Watson supercomputer has a new and very important job, one that’s a lot different from beating Jeopardy champions or whipping up BBQ sauce recipes: helping vets return to normal life. IBM has recently formed a partnership with the USAA (the financial services firm for soldiers and their families) to create an app that can answer ex-soldiers’ questions about finances and the like. For instance, a vet could ask Watson how he can get a job, what his benefits are, what his insurance covers or what the GI Bill entails. Even though Watson’s been wearing many hats for years, this is the first time anyone developed a consumer app based on the supercomputer. This app pulls data from more than 3,000 documents that deal with military transitions, in hopes of making things easier for the 155,000 soldiers who retire from service every year.
[Image credit: Getty/Mie Ahmt]
The relay radios on two Mars science orbiters are making it possible to communicate with NASA’s robots, rovers and landers on the red planet. But these spacecraft might be out of commission soon, and NASA believes one possible solution is to purchase services from commercial space companies that plan to launch orbiters of their own. See, the rovers and landers on Mars communicate with the ground crew by using a severely limited direct link or by using the Odyssey and the Mars Reconnaissance Orbiter as relay stations. Sadly, the agency has no plans to launch more orbiters of its own at the moment, and this could disrupt communication in a few years’ time.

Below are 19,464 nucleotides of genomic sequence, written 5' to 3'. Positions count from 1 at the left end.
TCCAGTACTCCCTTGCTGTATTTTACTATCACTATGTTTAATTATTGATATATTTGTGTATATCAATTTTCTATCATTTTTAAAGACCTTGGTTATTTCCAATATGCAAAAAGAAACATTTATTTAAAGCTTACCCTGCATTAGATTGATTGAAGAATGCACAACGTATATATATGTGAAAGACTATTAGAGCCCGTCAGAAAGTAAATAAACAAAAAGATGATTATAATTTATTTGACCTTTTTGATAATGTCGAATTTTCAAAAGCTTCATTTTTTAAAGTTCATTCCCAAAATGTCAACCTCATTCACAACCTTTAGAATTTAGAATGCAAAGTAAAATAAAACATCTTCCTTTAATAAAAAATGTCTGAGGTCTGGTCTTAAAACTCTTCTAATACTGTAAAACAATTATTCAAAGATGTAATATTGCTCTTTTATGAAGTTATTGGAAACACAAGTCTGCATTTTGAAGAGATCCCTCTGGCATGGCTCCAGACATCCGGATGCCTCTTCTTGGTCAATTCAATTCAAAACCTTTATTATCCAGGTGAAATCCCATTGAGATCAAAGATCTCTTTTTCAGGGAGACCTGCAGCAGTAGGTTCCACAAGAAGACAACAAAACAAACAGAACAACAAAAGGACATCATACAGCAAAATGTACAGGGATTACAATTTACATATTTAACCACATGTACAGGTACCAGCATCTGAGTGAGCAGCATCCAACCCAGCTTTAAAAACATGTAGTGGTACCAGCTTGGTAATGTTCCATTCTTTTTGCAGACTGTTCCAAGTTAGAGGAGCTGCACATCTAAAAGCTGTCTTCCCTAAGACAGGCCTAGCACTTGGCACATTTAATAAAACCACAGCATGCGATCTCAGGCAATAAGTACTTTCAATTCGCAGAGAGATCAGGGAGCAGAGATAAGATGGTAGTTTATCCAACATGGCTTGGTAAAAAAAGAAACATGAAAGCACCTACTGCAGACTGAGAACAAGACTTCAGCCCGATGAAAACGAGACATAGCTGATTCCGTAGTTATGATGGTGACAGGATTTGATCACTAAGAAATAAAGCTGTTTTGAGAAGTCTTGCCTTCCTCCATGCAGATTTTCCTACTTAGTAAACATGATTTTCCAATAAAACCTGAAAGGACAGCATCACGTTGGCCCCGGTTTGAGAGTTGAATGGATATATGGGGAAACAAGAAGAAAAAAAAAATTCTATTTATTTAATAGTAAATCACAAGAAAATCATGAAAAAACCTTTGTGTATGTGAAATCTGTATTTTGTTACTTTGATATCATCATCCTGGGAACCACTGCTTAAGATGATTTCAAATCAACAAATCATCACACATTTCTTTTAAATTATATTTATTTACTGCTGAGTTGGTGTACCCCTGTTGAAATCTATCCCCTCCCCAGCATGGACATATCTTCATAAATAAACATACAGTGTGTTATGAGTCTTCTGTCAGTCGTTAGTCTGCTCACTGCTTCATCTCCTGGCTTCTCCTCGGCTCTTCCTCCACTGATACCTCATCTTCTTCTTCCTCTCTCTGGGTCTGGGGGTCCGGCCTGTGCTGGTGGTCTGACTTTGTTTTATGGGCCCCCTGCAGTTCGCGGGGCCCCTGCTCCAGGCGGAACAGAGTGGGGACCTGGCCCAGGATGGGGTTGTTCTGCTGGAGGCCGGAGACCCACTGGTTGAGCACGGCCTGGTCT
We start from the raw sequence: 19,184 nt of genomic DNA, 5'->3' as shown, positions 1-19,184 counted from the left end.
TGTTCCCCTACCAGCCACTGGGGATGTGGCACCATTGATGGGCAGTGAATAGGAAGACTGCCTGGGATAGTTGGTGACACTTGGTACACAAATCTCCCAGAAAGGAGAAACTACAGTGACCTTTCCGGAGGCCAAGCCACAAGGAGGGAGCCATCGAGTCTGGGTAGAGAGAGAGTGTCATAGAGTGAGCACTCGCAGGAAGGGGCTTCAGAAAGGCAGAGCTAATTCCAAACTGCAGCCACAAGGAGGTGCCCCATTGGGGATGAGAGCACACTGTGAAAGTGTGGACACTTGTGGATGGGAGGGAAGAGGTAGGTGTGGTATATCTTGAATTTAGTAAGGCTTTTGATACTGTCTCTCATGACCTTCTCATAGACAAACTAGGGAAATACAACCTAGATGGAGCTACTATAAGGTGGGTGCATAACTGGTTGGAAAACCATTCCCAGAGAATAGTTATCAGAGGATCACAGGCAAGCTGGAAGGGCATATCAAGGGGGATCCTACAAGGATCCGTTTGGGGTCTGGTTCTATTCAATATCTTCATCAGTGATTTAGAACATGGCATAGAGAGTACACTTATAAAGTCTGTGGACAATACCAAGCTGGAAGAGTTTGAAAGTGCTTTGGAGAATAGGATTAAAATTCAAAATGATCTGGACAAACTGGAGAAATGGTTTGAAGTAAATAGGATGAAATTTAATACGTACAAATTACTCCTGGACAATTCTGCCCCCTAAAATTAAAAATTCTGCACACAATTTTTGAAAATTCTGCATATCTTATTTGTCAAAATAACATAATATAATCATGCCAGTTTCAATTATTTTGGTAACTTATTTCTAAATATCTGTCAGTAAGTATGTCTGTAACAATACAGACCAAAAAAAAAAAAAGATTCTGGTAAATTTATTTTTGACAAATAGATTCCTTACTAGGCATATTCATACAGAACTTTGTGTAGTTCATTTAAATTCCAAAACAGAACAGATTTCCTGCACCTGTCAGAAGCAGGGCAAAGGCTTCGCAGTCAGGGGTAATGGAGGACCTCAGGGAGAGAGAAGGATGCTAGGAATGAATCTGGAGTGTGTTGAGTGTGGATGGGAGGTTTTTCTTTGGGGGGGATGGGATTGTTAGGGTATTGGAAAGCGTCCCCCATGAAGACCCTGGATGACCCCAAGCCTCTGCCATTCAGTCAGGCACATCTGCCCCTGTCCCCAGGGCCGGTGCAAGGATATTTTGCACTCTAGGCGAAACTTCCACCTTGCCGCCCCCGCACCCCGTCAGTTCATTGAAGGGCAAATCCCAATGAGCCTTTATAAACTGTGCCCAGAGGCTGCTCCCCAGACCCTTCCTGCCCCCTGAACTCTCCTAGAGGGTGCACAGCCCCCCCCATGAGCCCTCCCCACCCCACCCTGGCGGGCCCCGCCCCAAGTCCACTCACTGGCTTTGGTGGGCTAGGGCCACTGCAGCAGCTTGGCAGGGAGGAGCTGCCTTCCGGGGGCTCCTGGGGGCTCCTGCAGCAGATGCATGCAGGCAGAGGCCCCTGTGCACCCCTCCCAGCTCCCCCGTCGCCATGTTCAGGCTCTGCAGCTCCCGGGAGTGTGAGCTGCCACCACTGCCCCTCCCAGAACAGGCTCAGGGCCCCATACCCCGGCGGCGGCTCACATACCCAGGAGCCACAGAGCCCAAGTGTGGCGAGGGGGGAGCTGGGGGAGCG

Thus, the agency has asked for the detailed investigation (a process called Request for Information or RFI) on the feasibility of paying for the services of commercial orbiters to communicate with robots on Mars beyond 2020. To be clear, NASA hasn’t talked to contractors and companies about anything concrete yet, and it’s also working on other projects that could solve the issue, including LADEE, which transmitted data to the moon via laser beams in 2013. Using orbiters as relay stations has been really cost effective, though, so the space division’s hoping to make it work for future missions.